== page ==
The aims of teaching History in the Pre-Prep are to promote an interest and awareness of the past and to appreciate the thoughts, beliefs, motives and actions of people in the past. The children learn about people's lives and lifestyles. They find out about men, women, children and events from the past. They are given the opportunities to listen to and respond to stories and to use sources of information, such as books, artifacts and the internet, to encourage them to ask and answer historical questions. The children learn how the past is different from the present and this is enhanced by providing opportunities to visit places with historical interest. Recent trips have included a 'Victorian Workshop' at Tiverton museum, a visit to the 'Bygones' museum, a visit to Tiverton Castle and experiencing a 'Victorian Christmas' at Killerton House. All the children have also taken part in 'Nelson Day'. We celebrated the life of Horatio Nelson and learnt all about the Battle of Trafalgar.
Children in each year group have the opportunity to work on PC's within their classrooms using a variety of programs. Children in Years 1 and 2 also have a weekly lesson when a laptop computer is provided for each child. They have the opportunity to improve and develop their knowledge and skills by using a scheme of work called Smart Learning that is also supplemented by a variety of programs. Much of the work they do is cross-curricular and many of the activities are chosen to extend their opportunities for learning and investigation in language, mathematics, science, history, geography and design.
Mathematics in Blundell's Pre-prep is based on the National Numeracy Strategy objectives. Each class spends at least 45 minutes every day learning mathematics, with the emphasis very much on practical experience. Children are encouraged to explore and experiment in order to develop a sound understanding of the subject and to make the necessary connections. Children are taught the essential skills and vocabulary: they learn number facts: they relate mathematical operations to real life situations and they undertake problem solving investigations. As children progress they learn to record and discuss their work. Our aim is to give children experiences which will help them to develop a firm foundation of mathematical knowledge on which to build.
At the Foundation Stage music is included in the area of learning called Creative Development. Children progress through the stepping stones to achieve the early learning goals for music by the end of Kindergarten. Children are given opportunities to experience live and recorded music and learn how musical instruments produce different sounds. The children learn simple songs and build up a repertoire of their favourites. They have the opportunity to move and dance to music. They are introduced to the language of music and start to recognise changes in pitch, tempo etc. They learn to tap simple rhythms and make up their own. They use percussion instruments to accompany singing and create their own music.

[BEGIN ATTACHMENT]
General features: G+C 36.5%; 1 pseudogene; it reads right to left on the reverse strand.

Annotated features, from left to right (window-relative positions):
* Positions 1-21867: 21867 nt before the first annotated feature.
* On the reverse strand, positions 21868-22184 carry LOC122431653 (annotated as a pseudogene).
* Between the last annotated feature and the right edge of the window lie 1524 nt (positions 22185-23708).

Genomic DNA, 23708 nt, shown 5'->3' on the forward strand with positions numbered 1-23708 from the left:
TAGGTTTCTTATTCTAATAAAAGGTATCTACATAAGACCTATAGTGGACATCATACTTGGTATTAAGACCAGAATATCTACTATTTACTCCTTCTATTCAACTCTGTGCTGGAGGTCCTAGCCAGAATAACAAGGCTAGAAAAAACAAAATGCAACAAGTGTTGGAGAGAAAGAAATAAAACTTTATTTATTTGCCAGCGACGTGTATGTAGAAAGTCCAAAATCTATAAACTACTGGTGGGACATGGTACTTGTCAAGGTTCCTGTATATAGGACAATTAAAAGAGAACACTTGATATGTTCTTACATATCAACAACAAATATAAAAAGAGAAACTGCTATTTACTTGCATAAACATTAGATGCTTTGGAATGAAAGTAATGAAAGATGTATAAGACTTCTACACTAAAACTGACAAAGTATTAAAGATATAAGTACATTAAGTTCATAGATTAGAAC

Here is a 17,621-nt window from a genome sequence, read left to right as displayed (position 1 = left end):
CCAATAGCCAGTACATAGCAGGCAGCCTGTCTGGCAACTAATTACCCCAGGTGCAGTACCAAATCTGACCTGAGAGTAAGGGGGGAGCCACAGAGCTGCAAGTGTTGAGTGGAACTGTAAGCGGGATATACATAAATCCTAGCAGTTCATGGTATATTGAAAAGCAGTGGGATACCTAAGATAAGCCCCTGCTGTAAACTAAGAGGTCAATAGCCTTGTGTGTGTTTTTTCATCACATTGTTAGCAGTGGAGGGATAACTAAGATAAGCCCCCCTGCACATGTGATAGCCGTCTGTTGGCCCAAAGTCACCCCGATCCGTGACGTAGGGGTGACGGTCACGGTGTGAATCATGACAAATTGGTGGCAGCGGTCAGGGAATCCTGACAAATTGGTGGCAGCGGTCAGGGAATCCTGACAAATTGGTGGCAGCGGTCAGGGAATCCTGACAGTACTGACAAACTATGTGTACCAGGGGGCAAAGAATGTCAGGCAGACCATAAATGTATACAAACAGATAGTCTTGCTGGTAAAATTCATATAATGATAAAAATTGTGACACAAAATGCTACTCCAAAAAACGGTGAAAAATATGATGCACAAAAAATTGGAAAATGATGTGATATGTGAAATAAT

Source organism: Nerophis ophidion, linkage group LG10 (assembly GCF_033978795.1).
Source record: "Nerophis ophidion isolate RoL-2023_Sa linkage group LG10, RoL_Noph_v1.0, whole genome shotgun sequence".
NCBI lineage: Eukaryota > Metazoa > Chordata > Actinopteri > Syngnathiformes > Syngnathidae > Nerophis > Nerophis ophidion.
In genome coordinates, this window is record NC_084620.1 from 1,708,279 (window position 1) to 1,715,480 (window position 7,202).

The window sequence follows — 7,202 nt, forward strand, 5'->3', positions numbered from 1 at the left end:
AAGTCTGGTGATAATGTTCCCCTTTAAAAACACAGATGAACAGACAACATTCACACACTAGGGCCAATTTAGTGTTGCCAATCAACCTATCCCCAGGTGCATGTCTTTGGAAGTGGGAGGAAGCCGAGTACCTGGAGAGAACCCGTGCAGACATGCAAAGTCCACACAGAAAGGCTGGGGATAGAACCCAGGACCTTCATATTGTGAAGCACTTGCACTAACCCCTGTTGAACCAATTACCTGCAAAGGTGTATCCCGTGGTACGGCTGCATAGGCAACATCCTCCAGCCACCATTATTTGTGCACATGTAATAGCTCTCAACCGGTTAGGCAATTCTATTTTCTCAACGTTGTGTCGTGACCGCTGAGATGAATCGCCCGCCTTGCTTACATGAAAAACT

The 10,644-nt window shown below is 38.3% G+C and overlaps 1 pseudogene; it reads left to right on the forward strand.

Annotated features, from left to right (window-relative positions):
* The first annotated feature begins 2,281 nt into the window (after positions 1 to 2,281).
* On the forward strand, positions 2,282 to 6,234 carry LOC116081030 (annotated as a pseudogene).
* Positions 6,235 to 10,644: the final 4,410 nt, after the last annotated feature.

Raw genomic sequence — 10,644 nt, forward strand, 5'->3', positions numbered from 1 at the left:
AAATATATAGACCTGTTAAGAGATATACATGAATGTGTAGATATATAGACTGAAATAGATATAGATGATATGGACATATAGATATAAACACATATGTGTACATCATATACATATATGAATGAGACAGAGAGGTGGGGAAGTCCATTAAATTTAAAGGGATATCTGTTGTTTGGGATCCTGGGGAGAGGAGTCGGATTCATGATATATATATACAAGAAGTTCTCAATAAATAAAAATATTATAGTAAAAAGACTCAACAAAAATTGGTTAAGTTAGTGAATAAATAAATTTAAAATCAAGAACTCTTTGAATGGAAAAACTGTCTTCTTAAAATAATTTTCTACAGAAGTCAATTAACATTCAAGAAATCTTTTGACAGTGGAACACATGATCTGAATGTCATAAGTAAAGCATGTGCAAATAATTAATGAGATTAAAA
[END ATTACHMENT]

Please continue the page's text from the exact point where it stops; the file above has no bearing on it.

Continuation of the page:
At Key Stage One the children build on what they have learned in the previous years. They have the opportunity to listen to a wider range of music from different times and cultures. They learn to use their voices expressively by singing songs and speaking chants. They develop their skills on the percussion instruments and learn to create musical patterns and explore and organise musical ideas. Their aural memory is developed and they learn about how pitch, dynamics, tempo etc. are used. From Nursery to Year One music is taught by class teachers. In Year Two a specialist music teacher teaches the subject.
In addition to class music lessons there are plenty of opportunities for children to develop their skills and interest in music. Each year group performs an entertainment or musical play twice a year. As well as being great fun this is invaluable in developing the children's self-confidence and ability to perform in front of an audience. Music plays a major part in our daily assemblies and we like to invite groups such as Weapons of Sound in to school to organise workshops.